In all these observations ye breadth of ye Image was just two inches. But observing that ye sides of ye two Prisms I used were {illeg}|n|o{illeg}|t| exactly pl{illeg}|a|in but a little convex, (the convexity being about so much as that of a double convex glass of an \sixteen or/ eighteen foot Telescope), I took a third Prism whose sides were as much concave as those of ye other were convex; & this {illeg} made ye breadth of ye Image to be two inches & a third part of an inch: the angles of yt \this/ Prism & ye lengths of this|e| Image made by each of those angles being those exprest in this Table

The anglesof the Prismdegr. The lengths ofofyeImage in inches.degr. 5800 5912 6212 0812. 09.121013.

In this case you see ye concave figure of ye sides of ye Prism by making ye rays diverge a little, causes ye breadth of ye Image to be greater in proportion to its length then it would be otherwise. And this I thought fit to give you notice of, that Mr Lucas may examin whether his Prism have not this fault. If a Prism may be had wth sides exactly plain, it may do well to try ye experiment wth that: but it's better if ye sides be about so much convex as those of mine are, because ye Image will thereby become much better defined. For this convexity of ye sides does ye same effect as if you should use a Prism wth sides exactly plain, & between it & ye hole in ye window shut, place an object-glass of an 18 foot Telescope to make ye round image of ye sun appear distinctly defined on ye wall when the Prism is taken away, & consequently the long image made by ye Prism to be much more distinctly defined (especially at it's streight sides) then it would be otherwise.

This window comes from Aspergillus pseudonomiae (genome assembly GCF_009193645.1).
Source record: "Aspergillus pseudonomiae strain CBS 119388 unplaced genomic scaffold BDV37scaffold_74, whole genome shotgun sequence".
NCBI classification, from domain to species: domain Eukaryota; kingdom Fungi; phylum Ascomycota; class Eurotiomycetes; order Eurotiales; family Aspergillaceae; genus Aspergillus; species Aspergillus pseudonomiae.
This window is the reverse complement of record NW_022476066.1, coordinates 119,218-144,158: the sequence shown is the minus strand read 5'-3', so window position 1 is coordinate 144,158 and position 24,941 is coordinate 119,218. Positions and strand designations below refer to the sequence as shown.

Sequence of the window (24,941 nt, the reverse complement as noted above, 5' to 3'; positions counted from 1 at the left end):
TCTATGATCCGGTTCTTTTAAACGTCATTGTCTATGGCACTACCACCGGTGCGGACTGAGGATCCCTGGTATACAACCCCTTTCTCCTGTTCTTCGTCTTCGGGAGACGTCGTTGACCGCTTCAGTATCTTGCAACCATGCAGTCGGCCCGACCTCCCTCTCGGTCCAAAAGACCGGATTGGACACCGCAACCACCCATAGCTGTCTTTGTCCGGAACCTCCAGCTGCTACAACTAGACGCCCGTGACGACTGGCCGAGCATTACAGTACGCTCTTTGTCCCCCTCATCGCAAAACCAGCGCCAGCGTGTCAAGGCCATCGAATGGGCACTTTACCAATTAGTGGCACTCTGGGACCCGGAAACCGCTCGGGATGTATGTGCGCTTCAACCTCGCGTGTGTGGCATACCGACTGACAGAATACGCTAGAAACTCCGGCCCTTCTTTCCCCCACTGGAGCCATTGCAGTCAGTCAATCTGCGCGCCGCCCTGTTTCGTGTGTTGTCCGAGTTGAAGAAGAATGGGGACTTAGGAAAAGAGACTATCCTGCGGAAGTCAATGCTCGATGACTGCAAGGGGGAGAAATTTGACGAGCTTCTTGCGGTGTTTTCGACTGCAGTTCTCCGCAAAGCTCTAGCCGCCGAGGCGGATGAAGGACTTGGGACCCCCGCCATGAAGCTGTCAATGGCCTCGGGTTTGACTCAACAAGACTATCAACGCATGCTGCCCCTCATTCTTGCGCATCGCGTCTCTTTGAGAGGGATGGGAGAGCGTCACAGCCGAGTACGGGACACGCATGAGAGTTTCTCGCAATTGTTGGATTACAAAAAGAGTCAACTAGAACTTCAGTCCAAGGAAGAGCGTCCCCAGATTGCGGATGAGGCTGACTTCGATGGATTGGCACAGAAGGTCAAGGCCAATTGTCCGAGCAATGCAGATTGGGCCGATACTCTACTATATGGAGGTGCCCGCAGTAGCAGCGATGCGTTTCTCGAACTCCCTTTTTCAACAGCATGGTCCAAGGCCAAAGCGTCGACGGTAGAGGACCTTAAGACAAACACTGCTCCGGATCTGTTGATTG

One thing more I shall ad{illeg}|d|: Th{illeg}|at| yee utmost length of yee Image from ye faintest red at one end to ye faintest blew at ye other, must be measured. For in my first letter about colours where I set down the length to be five times the breadth, I called that {illeg}length ye utmost length of ye image; & I measured ye utmost length, because I account all that length to be caused by ye im{illeg}med{illeg}iat{illeg}e light of ye sun, seing <53av> the colours (as I noted above) become visible to ye greatest length in ye clearest days, that is, when ye light of ye Sun transcends most ye light of ye clouds. Sometimes th{illeg}|e|re will happen to shoot out from both ends of ye Image a glaring light {illeg} a good way beyond these colours, but this is not to be regarded, as not apperteining to ye Image. If ye measures be taken right ye whole length will exceed ye length of ye streight sides by about ye breadth of ye Image.